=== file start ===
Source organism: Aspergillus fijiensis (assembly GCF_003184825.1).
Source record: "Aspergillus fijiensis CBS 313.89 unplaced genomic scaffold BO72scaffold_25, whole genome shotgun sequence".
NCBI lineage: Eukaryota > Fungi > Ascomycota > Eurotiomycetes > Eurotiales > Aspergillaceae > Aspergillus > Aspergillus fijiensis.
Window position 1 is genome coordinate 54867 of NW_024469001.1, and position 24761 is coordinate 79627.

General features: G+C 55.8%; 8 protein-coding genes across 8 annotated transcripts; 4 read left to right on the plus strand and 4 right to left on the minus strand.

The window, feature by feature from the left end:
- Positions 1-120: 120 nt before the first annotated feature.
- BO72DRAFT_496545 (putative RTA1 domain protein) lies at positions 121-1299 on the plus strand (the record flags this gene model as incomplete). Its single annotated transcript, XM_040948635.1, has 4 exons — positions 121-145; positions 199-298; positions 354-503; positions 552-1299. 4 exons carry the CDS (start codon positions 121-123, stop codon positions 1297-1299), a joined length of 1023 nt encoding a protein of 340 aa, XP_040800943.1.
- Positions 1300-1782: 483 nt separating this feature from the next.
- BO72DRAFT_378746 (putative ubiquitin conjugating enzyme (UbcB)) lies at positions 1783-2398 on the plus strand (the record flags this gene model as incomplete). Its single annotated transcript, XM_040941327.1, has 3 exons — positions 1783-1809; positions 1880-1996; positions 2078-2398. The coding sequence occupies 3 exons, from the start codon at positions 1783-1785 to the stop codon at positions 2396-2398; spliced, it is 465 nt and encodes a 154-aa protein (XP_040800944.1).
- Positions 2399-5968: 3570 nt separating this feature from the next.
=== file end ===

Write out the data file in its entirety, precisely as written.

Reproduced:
Source organism: Aspergillus fijiensis (assembly GCF_003184825.1).
Source record: "Aspergillus fijiensis CBS 313.89 unplaced genomic scaffold BO72scaffold_25, whole genome shotgun sequence".
NCBI lineage: Eukaryota > Fungi > Ascomycota > Eurotiomycetes > Eurotiales > Aspergillaceae > Aspergillus > Aspergillus fijiensis.
Window position 1 is genome coordinate 54867 of NW_024469001.1, and position 24761 is coordinate 79627.

General features: G+C 55.8%; 8 protein-coding genes across 8 annotated transcripts; 4 read left to right on the plus strand and 4 right to left on the minus strand.

The window, feature by feature from the left end:
- Positions 1-120: 120 nt before the first annotated feature.
- BO72DRAFT_496545 (putative RTA1 domain protein) lies at positions 121-1299 on the plus strand (the record flags this gene model as incomplete). Its single annotated transcript, XM_040948635.1, has 4 exons — positions 121-145; positions 199-298; positions 354-503; positions 552-1299. 4 exons carry the CDS (start codon positions 121-123, stop codon positions 1297-1299), a joined length of 1023 nt encoding a protein of 340 aa, XP_040800943.1.
- Positions 1300-1782: 483 nt separating this feature from the next.
- BO72DRAFT_378746 (putative ubiquitin conjugating enzyme (UbcB)) lies at positions 1783-2398 on the plus strand (the record flags this gene model as incomplete). Its single annotated transcript, XM_040941327.1, has 3 exons — positions 1783-1809; positions 1880-1996; positions 2078-2398. The coding sequence occupies 3 exons, from the start codon at positions 1783-1785 to the stop codon at positions 2396-2398; spliced, it is 465 nt and encodes a 154-aa protein (XP_040800944.1).
- Positions 2399-5968: 3570 nt separating this feature from the next.